The 21 grams experiment refers to a scientific study published in 1907 by Duncan MacDougall, a physician from Haverhill, Massachusetts. MacDougall hypothesized that souls have physical weight, and attempted to measure the mass lost by a human when the soul departed the body. MacDougall attempted to measure the mass change of six patients at the moment of death. One of the six subjects lost three-fourths of an ounce (21.3 grams).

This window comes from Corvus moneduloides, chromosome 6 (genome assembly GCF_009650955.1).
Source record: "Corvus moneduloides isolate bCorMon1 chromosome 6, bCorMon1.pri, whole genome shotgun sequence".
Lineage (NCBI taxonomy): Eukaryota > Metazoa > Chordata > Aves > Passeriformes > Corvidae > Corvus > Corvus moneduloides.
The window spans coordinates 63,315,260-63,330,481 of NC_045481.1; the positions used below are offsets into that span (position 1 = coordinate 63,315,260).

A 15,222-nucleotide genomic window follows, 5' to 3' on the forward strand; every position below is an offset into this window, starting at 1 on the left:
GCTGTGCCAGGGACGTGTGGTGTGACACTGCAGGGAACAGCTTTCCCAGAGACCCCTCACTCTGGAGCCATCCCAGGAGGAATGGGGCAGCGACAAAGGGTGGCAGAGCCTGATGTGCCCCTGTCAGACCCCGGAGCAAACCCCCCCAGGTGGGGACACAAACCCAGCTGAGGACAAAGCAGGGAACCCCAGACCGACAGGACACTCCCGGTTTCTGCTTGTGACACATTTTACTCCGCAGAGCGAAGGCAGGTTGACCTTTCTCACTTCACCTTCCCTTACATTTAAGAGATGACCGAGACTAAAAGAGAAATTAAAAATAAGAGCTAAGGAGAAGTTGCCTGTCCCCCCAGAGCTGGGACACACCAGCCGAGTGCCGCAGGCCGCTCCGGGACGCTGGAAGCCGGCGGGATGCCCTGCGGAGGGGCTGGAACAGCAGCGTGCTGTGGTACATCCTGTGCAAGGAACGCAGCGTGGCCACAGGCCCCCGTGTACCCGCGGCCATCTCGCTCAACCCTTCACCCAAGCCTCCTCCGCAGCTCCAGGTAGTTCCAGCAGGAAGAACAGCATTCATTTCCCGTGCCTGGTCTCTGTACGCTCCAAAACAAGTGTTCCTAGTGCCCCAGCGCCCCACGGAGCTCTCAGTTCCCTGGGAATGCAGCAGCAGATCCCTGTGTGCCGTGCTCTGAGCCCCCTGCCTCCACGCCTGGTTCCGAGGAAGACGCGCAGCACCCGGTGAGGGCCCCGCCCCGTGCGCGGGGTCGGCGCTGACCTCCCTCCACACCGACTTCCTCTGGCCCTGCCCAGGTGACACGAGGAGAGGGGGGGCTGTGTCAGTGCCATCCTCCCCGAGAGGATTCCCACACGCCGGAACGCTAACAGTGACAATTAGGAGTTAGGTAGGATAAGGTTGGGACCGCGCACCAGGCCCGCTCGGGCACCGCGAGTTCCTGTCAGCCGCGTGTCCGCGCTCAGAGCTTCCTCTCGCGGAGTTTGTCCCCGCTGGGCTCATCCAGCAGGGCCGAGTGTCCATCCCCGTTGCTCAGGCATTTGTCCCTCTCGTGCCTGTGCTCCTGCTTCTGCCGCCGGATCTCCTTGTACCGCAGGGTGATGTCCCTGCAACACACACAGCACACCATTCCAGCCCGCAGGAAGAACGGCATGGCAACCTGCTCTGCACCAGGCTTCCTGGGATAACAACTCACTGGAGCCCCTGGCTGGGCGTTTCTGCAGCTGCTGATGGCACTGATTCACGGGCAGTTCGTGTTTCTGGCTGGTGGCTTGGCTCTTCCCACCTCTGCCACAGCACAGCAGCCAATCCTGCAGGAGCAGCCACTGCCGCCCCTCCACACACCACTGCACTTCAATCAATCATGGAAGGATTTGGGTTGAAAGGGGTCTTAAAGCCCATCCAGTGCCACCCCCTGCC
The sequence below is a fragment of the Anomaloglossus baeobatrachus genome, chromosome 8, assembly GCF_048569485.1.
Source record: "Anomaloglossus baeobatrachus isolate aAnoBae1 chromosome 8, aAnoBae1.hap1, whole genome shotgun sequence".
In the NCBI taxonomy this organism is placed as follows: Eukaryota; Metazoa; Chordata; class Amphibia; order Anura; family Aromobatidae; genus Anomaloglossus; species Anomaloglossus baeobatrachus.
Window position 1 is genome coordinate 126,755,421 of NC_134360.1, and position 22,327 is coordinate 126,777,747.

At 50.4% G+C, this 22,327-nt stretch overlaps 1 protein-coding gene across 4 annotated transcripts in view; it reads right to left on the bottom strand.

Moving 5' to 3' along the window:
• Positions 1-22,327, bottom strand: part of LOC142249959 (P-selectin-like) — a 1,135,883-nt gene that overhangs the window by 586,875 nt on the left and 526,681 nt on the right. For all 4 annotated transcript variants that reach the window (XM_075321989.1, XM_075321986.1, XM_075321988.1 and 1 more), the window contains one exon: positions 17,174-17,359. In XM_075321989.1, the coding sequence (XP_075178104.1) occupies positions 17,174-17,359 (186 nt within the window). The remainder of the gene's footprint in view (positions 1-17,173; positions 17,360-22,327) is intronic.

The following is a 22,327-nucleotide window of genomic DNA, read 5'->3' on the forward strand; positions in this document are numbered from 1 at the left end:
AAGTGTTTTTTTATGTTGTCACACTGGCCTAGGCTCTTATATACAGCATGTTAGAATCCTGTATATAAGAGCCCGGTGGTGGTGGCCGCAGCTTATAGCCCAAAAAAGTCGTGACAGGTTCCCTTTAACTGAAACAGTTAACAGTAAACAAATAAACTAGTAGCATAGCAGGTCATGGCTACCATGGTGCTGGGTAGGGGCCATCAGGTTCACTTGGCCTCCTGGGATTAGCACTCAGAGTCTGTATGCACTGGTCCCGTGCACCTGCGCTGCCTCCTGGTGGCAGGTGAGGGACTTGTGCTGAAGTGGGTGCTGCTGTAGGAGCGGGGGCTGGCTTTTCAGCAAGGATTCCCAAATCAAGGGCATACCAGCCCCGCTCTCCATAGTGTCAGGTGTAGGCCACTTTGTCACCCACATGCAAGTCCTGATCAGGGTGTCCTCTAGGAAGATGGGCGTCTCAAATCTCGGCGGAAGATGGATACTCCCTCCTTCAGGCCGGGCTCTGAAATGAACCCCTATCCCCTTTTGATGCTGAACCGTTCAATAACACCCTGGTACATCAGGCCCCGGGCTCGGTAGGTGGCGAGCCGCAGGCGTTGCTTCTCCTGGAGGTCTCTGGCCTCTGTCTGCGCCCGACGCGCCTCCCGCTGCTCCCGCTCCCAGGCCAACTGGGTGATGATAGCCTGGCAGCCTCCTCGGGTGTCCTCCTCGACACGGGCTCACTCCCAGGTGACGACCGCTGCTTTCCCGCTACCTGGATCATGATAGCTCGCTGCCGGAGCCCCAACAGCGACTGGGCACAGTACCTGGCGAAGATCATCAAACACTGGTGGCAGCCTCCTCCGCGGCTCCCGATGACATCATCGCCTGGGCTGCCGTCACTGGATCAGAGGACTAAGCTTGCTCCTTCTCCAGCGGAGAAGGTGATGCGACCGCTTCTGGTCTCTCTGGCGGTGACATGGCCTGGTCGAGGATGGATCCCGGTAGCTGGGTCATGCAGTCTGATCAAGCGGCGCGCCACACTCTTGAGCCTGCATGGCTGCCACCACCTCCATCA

MacDougall stated his experiment would have to be repeated many times before any conclusion could be obtained. The experiment is widely regarded as flawed and unscientific due to the small sample size, the methods used, as well as the fact only one of the six subjects met the hypothesis. The case has been cited as an example of selective reporting. Despite its rejection within the scientific community, MacDougall's experiment popularized the concept that the soul has weight, and specifically that it weighs 21 grams.